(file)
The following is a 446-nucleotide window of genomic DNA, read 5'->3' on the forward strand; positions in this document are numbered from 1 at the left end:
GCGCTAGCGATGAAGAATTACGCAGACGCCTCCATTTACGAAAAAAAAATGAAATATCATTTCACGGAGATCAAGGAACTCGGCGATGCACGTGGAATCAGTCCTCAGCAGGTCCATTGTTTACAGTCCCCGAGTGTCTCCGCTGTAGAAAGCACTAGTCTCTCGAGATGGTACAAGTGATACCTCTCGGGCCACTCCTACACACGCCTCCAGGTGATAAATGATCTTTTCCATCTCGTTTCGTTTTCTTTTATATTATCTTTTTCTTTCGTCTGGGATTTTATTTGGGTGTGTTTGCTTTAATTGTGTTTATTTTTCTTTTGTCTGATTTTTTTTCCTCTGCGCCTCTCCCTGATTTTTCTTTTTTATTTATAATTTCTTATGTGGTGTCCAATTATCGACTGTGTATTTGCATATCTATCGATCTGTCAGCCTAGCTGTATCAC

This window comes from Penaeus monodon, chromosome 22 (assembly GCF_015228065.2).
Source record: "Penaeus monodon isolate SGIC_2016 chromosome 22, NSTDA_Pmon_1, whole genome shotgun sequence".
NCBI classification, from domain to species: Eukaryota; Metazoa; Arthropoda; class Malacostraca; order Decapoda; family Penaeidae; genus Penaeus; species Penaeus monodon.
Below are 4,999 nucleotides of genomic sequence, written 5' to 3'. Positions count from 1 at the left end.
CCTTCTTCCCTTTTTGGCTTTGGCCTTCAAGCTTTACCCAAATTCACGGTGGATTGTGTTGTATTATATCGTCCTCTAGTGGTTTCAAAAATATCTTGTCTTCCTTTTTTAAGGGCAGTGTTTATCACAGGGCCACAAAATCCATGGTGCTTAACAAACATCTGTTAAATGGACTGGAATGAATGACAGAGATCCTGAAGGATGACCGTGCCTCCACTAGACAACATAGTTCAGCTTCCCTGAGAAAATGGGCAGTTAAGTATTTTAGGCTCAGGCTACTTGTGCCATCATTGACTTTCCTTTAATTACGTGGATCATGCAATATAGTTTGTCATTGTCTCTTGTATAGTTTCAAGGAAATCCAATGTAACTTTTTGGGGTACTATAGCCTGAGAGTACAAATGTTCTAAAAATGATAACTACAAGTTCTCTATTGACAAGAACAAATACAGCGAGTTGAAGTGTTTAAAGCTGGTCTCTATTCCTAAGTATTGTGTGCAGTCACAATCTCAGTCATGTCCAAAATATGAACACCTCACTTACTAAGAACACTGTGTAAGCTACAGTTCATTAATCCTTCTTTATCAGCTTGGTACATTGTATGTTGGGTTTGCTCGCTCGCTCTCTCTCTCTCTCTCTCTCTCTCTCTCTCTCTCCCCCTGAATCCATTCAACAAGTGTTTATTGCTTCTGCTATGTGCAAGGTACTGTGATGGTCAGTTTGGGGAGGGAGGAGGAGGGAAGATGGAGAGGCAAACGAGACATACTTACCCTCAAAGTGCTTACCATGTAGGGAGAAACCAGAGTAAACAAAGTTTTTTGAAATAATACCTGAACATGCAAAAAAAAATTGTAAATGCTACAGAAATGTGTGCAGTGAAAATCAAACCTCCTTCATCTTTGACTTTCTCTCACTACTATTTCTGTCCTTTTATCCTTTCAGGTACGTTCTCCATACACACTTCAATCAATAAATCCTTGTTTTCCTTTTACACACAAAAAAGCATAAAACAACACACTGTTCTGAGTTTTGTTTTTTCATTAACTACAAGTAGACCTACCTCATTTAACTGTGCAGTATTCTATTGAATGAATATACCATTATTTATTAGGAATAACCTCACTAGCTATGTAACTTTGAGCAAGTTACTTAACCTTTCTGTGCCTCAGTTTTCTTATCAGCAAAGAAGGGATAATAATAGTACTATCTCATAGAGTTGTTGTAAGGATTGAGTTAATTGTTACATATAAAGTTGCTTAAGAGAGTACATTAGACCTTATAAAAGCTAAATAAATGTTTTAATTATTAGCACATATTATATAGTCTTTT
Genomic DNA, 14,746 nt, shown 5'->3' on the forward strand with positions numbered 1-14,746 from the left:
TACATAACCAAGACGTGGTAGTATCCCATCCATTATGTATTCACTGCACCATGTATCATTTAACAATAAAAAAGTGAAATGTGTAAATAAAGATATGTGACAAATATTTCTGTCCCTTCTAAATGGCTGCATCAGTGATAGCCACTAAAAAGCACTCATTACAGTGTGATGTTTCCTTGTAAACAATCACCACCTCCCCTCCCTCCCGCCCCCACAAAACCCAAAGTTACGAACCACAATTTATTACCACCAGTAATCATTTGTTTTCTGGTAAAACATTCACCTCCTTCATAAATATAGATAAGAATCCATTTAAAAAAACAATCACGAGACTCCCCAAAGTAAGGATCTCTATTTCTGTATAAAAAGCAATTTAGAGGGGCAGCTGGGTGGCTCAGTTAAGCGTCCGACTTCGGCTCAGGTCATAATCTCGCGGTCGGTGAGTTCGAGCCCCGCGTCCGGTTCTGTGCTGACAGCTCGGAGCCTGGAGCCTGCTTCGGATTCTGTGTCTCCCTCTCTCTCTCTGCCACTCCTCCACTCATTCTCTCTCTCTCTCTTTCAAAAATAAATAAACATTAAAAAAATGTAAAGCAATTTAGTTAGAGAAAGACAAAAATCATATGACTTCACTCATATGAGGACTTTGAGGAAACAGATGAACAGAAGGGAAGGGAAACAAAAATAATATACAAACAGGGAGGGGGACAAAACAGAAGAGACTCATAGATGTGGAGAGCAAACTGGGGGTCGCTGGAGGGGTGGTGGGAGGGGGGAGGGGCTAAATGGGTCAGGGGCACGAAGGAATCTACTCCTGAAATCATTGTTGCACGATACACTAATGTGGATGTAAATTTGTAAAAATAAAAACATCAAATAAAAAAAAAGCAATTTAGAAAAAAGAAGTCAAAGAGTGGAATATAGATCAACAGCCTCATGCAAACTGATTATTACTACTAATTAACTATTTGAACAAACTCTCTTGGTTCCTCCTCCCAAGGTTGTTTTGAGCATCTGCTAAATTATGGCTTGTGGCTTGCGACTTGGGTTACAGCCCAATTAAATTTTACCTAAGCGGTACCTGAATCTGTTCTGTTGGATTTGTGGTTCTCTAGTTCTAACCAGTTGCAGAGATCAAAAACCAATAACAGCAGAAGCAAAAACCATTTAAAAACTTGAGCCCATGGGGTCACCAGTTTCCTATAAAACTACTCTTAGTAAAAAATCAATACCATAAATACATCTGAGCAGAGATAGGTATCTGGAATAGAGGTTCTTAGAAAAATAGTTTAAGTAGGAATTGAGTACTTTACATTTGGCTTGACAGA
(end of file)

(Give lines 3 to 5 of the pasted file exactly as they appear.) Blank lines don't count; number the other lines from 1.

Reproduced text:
This window comes from Penaeus monodon, chromosome 22 (assembly GCF_015228065.2).
Source record: "Penaeus monodon isolate SGIC_2016 chromosome 22, NSTDA_Pmon_1, whole genome shotgun sequence".
NCBI classification, from domain to species: Eukaryota; Metazoa; Arthropoda; class Malacostraca; order Decapoda; family Penaeidae; genus Penaeus; species Penaeus monodon.